Home » London Theatre Reviews » Minority Report at the Lyric Hammersmith Theatre | Review

Minority Report at the Lyric Hammersmith Theatre | Review

The increasing role of artificial intelligence in society is reflected in this suitably tech-heavy science fiction play, with a repeated joke that fully human Dame Julia Anderton (Jodie McNee) just might turn AI assistant David (Tanvi Virmani) back into Alexa, or even worse, Siri, if it – pronouns assumed – doesn’t do what Julia expects it to do. Some context: the show begins at the tenth-anniversary celebration of British Pre-Crime, an organisation that analyses data held on citizens with a view to identifying and capturing anyone who would, according to their brain patterns, commit a crime against the person in the future. In other words, the literal thought police.

Ricardo Castro, Jodie McNee and Xenoa Ledgister-Campbell in Minority Report. Photo by Marc Brenner.
Ricardo Castro, Jodie McNee and Xenoa Ledgister-Campbell in Minority Report. Photo by Marc Brenner.

There are, as Fleming (Danny Collins) and his sidekick Ana (Roseanna Frascona) point out, flaws in this system, most notably as it is, to put it mildly, an infringement on personal liberty. Without giving too much away, the idea that a human can change their mind is thoughtfully explored – Dame Julia, as the head of British Pre-Crime, extols the benefits of a drastically reduced amount of criminal activity, and society has returned to the days (which your reviewer can just about remember) when it wasn’t vital to lock one’s doors before bed, and getting back up again to double-check the back door is secure isn’t necessary. Video footage plays of children playing together in the streets. But what happens if (spoiler alert) Dame Julia herself is identified by British Pre-Crime as a future killer – how do the wheels of justice turn?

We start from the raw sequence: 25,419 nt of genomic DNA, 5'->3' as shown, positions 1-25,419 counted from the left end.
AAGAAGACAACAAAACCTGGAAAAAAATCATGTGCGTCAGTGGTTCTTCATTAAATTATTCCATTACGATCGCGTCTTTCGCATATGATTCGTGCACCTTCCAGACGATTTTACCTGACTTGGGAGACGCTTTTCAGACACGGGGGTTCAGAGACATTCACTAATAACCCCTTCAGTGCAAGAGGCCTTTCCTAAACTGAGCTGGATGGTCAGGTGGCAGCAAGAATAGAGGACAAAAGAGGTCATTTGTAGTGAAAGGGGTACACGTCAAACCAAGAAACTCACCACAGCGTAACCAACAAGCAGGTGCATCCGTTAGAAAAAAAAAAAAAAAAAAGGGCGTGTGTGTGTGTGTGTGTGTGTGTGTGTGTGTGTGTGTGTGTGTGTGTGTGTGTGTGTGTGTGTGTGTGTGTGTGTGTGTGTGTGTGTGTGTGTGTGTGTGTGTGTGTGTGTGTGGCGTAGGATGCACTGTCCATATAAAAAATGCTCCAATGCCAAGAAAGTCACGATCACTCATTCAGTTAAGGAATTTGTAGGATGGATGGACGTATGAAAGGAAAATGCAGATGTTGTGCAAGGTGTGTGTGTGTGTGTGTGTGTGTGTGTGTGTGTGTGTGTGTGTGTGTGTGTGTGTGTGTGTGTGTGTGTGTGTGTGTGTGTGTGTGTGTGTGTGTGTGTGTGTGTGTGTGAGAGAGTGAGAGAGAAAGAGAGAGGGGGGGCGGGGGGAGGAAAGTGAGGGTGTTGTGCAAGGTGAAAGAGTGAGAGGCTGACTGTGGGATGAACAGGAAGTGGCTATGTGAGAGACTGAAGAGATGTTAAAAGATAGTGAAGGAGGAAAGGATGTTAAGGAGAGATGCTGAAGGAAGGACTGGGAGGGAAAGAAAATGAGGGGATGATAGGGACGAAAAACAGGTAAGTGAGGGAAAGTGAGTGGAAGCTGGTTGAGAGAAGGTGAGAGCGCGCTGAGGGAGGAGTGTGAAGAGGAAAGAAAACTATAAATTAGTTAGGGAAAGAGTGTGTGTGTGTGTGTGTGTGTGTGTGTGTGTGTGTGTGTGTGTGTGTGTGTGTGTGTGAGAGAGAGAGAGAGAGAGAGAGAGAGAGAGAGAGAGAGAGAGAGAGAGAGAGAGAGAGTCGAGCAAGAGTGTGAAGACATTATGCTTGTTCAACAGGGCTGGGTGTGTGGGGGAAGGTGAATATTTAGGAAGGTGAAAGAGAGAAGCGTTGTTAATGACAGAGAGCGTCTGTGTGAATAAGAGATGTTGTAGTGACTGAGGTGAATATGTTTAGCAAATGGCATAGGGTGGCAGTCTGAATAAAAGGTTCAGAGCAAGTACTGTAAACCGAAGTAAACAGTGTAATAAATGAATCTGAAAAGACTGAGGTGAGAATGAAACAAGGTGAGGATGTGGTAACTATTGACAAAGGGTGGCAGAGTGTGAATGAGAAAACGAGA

Jon Bausor’s set is futuristic but not entirely other-worldly – hackney carriages, for instance, drive themselves, such that ‘The Knowledge’ is consigned to history, and David has ways of appearing from time to time as a hologram, which made me think of ABBA Voyage. Some humorous digs are made at today’s society, such as commonly used technological gadgets on the market ‘in the twenties’ making retro-style comebacks (the show is set between 2050 and 2055).

McNee’s Dame Julia has good stage presence, and goes through a wide range of emotions, including fear and frustration, although at least one outburst is so intense that, to be blunt, not every line could be understood. The show’s choreography is bizarre in places, even if it is something to smile at – it’s meant, I think, to attempt to portray a busy and bustling futuristic London, but to achieve the full effect, the show really needed a bigger ensemble.

At 90 minutes, it’s considerably shorter than the 145-minute movie of the same name. Briskly paced, it manages to be both entertaining and intriguing in equal measure. It’s also easy to understand – if anything, the narrative could have been more sophisticated to match the complexity of the technical aspects of the show. Mind you, there is more than enough to talk about on the journey home, and the show quite easily held my interest from beginning to end.

4 stars

Review by Chris Omaweng

In 2050, neuroscientist Dame Julia Anderton is about to launch the next phase of her pioneering Pre-Crime programme, detaining people for crimes before they are committed.

But when Julia is accused of pre-murder, she’s in a race against time to save herself from her own system.

This thrilling adaptation of Philip K Dick’s iconic story challenges our beliefs about justice and freewill in a real-time chase through London of the future.

A Lyric Hammersmith Theatre, Nottingham Playhouse and Birmingham Rep co-production In association with Simon Friend Entertainment and by arrangement with Electric Shepherd Productions
Minority Report
Written by David Haig. Based on the short story by Philip K. Dick. Directed by Max Webster.
20 April – 18 May 2024


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